Edition 652, 9 May 2016
- Take part in national survey of teachers/trainers and their qualifications
- What is coming up in Foundation Skills and Professional Development?
One never sleeps in Tertiary education
Monday, May 9 2016
On Monday I published in News bulletin Edition 652 under the title “One never sleeps in Tertiary education” information concerning ACPET’s decision to terminate the membership of Unique International College.
In that publication I stated that Unique had chosen not to avail itself of an appeal to the membership.
In fact, I am advised that Unique International College has chosen to delay its appeal to the membership at an extraordinary general meeting pending the outcome of proceedings commenced in the Supreme Court of NSW seeking, amongst other relief:
1. to declare that the decision to terminate its membership was void; and
2. that pending the outcome of those proceedings ACPET should be prevented from terminating Unique’s membership of ASTAS, which is due to expire on 12 May.”
As weeks go by I keep thinking next week will be quieter. Dare I say I must be thinking of somewhere else.
Lots of news this week.
The Minister for Tourism and International Education Richard Colbeck has announced the membership of the new Council for International Education.
This Council will work with Government and the sector more broadly to implement the National Strategy for International Education 2025.
International education remains critical to both our industry and the economy.
The Council members are:
- Brett Blacker, CEO, English Australia
- Tim Beresford, Chief Operating Officer and Deputy Vice-Chancellor, Macquarie University
- Rod Camm, Chief Executive Officer, ACPET
- Claire Field, Principal, Claire Field and Associates
- Phil Honeywood, Chief Executive Officer, International Education Association of Australia
- Jenny Lambert, Director, Employment, Education and Training ACCI
- President of CISA (rotating membership, currently Nina Khairina)
- Simon Maddocks, Vice-Chancellor, Charles Darwin University
- Belinda Robinson, Chief Executive, Universities Australia
- Helen Zimmerman, Chief Corporate Affairs Officer, Navitas.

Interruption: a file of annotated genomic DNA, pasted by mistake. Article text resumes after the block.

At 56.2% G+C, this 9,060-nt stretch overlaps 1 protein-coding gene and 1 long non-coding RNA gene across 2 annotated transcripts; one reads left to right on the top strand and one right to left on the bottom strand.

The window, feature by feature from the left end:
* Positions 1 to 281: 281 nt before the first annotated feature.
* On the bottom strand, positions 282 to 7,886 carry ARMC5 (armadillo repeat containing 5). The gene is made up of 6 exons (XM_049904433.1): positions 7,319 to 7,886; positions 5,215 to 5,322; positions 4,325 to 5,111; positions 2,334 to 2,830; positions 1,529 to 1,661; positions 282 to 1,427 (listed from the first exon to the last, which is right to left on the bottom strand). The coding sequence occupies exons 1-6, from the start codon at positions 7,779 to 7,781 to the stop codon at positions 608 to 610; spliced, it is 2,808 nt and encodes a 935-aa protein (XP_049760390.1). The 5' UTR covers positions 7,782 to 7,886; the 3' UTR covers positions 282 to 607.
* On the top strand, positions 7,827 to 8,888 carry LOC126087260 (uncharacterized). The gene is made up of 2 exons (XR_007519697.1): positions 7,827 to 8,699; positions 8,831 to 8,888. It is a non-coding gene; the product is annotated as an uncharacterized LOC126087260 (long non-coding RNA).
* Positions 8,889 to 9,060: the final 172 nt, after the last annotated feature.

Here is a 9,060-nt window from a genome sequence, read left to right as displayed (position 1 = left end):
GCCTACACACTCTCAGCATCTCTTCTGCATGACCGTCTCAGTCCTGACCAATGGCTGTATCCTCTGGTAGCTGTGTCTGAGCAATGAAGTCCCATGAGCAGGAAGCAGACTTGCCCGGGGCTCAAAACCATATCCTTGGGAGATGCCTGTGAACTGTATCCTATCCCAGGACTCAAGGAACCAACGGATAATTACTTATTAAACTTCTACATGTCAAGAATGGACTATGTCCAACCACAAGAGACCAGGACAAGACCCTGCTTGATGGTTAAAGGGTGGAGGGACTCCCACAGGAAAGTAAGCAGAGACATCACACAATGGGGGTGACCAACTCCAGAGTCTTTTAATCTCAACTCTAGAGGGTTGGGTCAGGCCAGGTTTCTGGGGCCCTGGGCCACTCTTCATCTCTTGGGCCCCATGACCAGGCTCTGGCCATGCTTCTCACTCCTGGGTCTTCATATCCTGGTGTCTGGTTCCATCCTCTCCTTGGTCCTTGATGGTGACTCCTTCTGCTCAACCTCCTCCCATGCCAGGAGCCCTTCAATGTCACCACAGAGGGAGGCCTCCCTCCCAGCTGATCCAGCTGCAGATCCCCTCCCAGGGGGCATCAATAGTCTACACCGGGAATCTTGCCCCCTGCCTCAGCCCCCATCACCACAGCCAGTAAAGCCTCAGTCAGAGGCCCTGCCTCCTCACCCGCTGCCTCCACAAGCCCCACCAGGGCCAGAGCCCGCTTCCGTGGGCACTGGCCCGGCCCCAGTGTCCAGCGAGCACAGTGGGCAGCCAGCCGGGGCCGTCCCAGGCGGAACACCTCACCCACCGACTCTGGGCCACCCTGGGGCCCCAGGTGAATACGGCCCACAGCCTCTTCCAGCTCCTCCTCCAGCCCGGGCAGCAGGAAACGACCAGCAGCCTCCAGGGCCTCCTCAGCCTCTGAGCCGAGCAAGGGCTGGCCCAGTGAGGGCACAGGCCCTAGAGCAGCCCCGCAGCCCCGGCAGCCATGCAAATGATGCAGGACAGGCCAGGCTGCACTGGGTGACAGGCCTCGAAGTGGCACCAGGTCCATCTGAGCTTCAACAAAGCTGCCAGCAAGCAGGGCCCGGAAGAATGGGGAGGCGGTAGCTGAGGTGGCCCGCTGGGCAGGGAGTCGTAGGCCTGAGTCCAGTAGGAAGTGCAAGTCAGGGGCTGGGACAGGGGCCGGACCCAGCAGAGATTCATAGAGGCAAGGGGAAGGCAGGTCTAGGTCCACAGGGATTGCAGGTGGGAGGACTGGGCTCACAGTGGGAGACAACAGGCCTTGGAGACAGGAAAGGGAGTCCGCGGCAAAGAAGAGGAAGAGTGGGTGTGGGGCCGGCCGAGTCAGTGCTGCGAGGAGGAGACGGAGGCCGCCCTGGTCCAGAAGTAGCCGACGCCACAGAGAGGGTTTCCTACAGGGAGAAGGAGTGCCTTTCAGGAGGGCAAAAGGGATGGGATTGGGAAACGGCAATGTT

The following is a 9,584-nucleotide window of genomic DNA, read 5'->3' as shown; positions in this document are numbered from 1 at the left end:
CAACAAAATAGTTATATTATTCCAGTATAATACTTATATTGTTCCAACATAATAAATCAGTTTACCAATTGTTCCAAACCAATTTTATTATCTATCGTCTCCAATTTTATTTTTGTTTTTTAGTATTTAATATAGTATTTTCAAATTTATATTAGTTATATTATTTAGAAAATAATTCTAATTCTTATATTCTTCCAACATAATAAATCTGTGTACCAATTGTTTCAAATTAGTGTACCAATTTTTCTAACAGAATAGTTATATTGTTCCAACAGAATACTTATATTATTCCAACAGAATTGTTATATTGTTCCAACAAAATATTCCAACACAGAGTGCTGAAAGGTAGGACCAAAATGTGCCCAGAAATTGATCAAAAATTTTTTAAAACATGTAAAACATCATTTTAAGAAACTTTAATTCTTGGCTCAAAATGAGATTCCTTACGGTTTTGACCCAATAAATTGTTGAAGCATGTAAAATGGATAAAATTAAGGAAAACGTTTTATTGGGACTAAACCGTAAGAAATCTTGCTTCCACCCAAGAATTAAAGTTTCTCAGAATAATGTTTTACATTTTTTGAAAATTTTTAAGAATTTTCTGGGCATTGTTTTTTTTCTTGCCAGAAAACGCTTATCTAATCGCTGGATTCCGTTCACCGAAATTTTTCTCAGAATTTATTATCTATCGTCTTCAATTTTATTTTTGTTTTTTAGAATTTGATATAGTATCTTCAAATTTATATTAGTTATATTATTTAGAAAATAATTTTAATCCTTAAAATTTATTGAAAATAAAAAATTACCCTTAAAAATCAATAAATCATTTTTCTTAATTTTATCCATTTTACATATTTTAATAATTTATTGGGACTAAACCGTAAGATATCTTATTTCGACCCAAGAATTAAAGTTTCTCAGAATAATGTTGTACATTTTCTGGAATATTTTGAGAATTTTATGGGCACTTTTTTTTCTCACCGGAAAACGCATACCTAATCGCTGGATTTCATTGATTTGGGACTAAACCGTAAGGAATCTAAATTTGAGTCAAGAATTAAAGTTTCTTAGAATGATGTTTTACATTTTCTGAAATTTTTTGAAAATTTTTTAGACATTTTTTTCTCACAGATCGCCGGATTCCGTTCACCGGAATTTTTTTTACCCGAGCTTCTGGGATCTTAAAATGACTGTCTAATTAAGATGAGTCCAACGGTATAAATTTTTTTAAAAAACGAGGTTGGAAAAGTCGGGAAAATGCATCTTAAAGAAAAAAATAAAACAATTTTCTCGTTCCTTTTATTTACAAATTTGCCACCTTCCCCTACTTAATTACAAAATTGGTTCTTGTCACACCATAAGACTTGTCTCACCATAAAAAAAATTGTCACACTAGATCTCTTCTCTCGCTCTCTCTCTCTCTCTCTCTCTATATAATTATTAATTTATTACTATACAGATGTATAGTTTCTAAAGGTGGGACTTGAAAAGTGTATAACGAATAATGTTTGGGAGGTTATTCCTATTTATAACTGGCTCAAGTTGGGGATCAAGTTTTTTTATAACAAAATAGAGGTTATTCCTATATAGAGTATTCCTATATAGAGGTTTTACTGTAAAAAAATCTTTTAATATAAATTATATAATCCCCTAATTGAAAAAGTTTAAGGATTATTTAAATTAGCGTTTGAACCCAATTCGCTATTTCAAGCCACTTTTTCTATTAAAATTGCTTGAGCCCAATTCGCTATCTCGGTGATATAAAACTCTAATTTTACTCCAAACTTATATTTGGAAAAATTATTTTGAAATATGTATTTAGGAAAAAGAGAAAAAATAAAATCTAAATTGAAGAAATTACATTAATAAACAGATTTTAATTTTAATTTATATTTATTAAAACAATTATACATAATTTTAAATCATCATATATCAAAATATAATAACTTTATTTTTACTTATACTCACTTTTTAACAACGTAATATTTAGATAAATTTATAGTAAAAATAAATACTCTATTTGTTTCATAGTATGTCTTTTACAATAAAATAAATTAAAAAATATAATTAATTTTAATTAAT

Of course with an Election looming the winds of politics have picked up pace.
The Australian Labor Party last week released its policy on VET FEE HELP reform.
Unfortunately, students and good quality training providers will be the victims of the unfair training loan caps announced. Labor announced it would impose a price, with no reference to market forces, of $8000 a year on the sector.
Across Australia every day when given a choice students are overwhelmingly choosing to study at private training colleges in their pursuit for innovation, flexibility and best practice. Our strong, vibrant Internationally recognised sector already worth $20 Billion to the Australian economy, is evidence of how a quality VET market works, where 88% of students choose private providers.
In a sign of impact, the Labor Member for Chifley commented on the 7.30 report that students will have to pay more as a result of the cap – that means up-front fees. This of course means many students will only be able to choose courses they can afford, rather than ones than will maximise their opportunities.
The policy will put an end to student and industry choice. It seems to be a policy that will wind-back two decades of reform that has brought greater choice and flexibility for students and industry.
The amount of $8,000 appears to be a totally random number and without evidence to support its selection. The release unfairly compares the cost of heavily subsidised TAFE training, where all infrastructure costs are paid by State and Territory Governments with those of private training providers.
As an industry, we fully support any strategy to guarantee that only the very best of providers have access to such an important program. We also support measures to remove any provider that exploits the student in any way, the creation of an industry Ombudsman to focus the attention and the fair support of TAFE. We are genuine about protecting students but also want them to have access to the best programs, rather than mandating mediocrity.
An attack on the private training system, which employs over 100,000 people and delivers the majority of training across the country, will see quality providers removing themselves from the program and others simply cutting quality to the $8,000 price.
No innovation, no reform, no choice.
It is designing a future system based on the behaviour of a small number of poor providers, instead of establishing barriers to ensure only the very best can participate and deliver high quality outcomes.
In higher education the Commonwealth budget of course provided no policy clarity.
The $10.1 million provided to TEQSA over four years and $8.1 million over four years to support the Quality Indicators for Learning and Teaching (QILT) website to improve information to students are good outcomes.
However, more broadly the Government has made the decision to delay the reforms announced in the 2014/15 budget (that were mostly not passed by the Senate) and engage in further consultations with the sector. Any reforms will not be introduced until January 2018 and it is worth noting that full fee deregulation will not form part of the reforms.
A discussion paper has been released to support these consultations. This paper canvasses a number of options to achieve more sustainable funding arrangements. The recent concerns with the growth in HELP are strongly reflected in the paper. It is worth noting that the paper does identify the anomaly in loan fees paid by FEE-HELP funded students which is an issue ACPET has been advocating needs to be addressed.
The consultations will provide an opportunity for ACPET and our members to advocate for a non-discriminatory higher education funding regime that addresses issues like student loan fees and greater access to Commonwealth Supported Places.